# Homework Help: Extrems values on armonic function

Tags:
1. Dec 26, 2017

### krakatoa

1. The problem statement, all variables and given/known data

f
is an armonic function and C2(R2)
a) Suposse a point P0 / fxx(P0) > 0. Prove that P0 is not a extreme value.
b) consider D = {(x,y) / x2 + y2 < 1} and suposse fxx > 0 for all (x,y) in D. Prove that: if f(x,y) = 0 in x2 + y2 = 1, so f(x,y) = 0 for all (x,y) in D.

2. Relevant equations

In armonic funcions laplacian = 0

3. The attempt at a solution

I intuit that P0 is a saddle point, and I try to show this in the hessian matrix and I can´t

2. Dec 26, 2017

### StoneTemplePython

3. Dec 26, 2017

### krakatoa

With the hessian i can classify the critical points, and i know that fxx > 0 and fyy < 0 (because f is an armonic function)

4. Dec 26, 2017

### StoneTemplePython

so you know about the diagonal components of your 2 x 2 Hessian, $\mathbf H$. (and they cannot evaluate to zero, why?)

Claim:
1.) I can find some $\mathbf x_1$, where $\mathbf x_1^* \mathbf H \mathbf x_1 \gt 0$.
2.) I can find some $\mathbf x_2$, where $\mathbf x_2^* \mathbf H \mathbf x_2 \lt 0$.

Why? You should in fact be able to come up with these $\mathbf x$'s.

This quadratic form argument is enough to prove a saddle point. (Why?)

5. Dec 26, 2017

### krakatoa

and why evaluate on zero? if i can see that fxx = - fyy implies that is a saddle point I can do the second part... sory I am confused

6. Dec 26, 2017

### StoneTemplePython

I'm not sure what this means. Your posts in general are too light on details and a bit tough to figure out.

Hmmm, if you're not familiar with quadratic forms: what tests are you aware of to prove something is a saddle point? Please list them, preferably with blurb on the intuition for why it makes sense. There are a lot of recipes you can follow, but having some intuition for why... makes things a lot easier. (Are you aware of what a taylor polynomial would look like here if you truncate it to have a quadratic remainder? This is probably the most direct way of making sense of these different saddle point tests.)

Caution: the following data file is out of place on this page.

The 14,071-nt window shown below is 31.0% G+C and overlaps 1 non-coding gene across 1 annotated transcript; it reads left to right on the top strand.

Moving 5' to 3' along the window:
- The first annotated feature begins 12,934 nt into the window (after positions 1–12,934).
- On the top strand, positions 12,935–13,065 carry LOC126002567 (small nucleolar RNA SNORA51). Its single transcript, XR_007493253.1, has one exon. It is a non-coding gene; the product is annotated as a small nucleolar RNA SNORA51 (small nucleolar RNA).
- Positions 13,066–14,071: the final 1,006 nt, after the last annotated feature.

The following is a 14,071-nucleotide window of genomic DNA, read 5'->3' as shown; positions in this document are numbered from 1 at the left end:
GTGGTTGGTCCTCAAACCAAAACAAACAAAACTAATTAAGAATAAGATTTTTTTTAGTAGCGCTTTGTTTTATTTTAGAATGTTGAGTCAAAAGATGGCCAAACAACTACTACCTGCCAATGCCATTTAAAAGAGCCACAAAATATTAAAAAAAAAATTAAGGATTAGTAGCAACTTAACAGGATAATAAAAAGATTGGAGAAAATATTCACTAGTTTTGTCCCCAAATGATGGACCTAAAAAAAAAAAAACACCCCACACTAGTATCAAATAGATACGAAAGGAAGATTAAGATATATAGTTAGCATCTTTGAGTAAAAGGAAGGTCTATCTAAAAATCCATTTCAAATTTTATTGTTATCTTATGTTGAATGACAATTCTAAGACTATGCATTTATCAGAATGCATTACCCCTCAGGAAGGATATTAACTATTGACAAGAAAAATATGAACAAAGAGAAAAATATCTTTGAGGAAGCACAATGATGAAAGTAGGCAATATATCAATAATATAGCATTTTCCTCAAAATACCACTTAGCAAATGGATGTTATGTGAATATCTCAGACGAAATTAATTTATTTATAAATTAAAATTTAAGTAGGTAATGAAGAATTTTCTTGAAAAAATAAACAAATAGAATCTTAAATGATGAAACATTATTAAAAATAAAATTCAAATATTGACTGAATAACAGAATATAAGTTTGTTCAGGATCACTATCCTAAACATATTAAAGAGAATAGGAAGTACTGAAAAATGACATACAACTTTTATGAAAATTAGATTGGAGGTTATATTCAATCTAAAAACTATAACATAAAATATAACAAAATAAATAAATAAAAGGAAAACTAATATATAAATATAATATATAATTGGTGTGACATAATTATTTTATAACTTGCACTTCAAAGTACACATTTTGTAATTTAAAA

7. Dec 26, 2017

### krakatoa

I usually use the sylvester´s criterion (or see the eigenvalues from the hessian matrix) so I try to use this automatically, I thought it would be more simple. The problem is from a curse that not uses linear algebra knowledge.
sorry my english is not good.

8. Dec 26, 2017

### StoneTemplePython

If you know about Sylvester's criterion, you're in good shape.

You don't actually directly need the eigenvalues, but let's go that route.

How does the $trace\big(\mathbf H\big)$ relate to the Laplacian operator? What does the trace tell you about the eigenvalues of $\mathbf H$?

9. Dec 26, 2017

### krakatoa

The trace IS the laplacian operator, and is equal to zero, and if the trace is equal to zero so H have not eigenvalues...
if H have not eigenvalues, what can i said about the saddle point?

10. Dec 26, 2017

### StoneTemplePython

Yes. This is a very important.

Keep in mind we're dealing with scalars in $\mathbb C$. In the case of finite dimensions there are always eigenvalues with complex numbers. Even better: with Hermitian (or in reals, symmetric) matrices the eigenvalues are always real. (Why?) This means if you have a real symmetric Hessian there are always eigenvalues. (Your Hessian should always have this kind of symmetry unless you have issues with Schwarz's / Clairaut's theorem.)

so what you have is

$trace\big(\mathbf H\big) = \lambda_1 + \lambda_2 = 0$

We know each eigenvalue is real. What does this tell you about the signs of the eigenvalues? If you know about the signs, what does that tell you about saddle points?

- - - -
I know you said this course doesn't use linear algebra here, but I think you would benefit from improving knowledge of spectral theory. In particular going through chapters 4-7 of Linear Algebra Done Wrong would be quite helpful. The book is outstanding and freely available from the author here: https://www.math.brown.edu/~treil/papers/LADW/LADW_2017-09-04.pdf

11. Dec 26, 2017

### krakatoa

Great, you really help me, the eigenvalues have diferent sign, and it means that is a undefinited cuadratic form, so, is a saddle point, its okey?
and about the b) part, if f(x,y)=0, how fxx > 0 ?
thanks!!

Last edited: Dec 26, 2017
12. Dec 26, 2017

### StoneTemplePython

I would say it's indefinite (which is what I think you said here albeit with a little language translation issues), i.e. we can find a case where $\mathbf x_1^* \mathbf H \mathbf x_1 \gt 0$ and $\mathbf x_2^* \mathbf H \mathbf x_2 \lt 0$.

So yes you have it right that it is a saddle point.

The only remaining nit: how do you know for certain that you have one positive eigenvalue and one negative eigenvalue? Put differently, how do you know it isn't the case where $0 = \lambda_1 = \lambda_2$?

(Hint: real symmetric matrices, and complex Hermitian ones are always diagonalizable... and we know that the top left corner of $\mathbf H$, contains $f_{xx} > 0$).

Last edited: Dec 27, 2017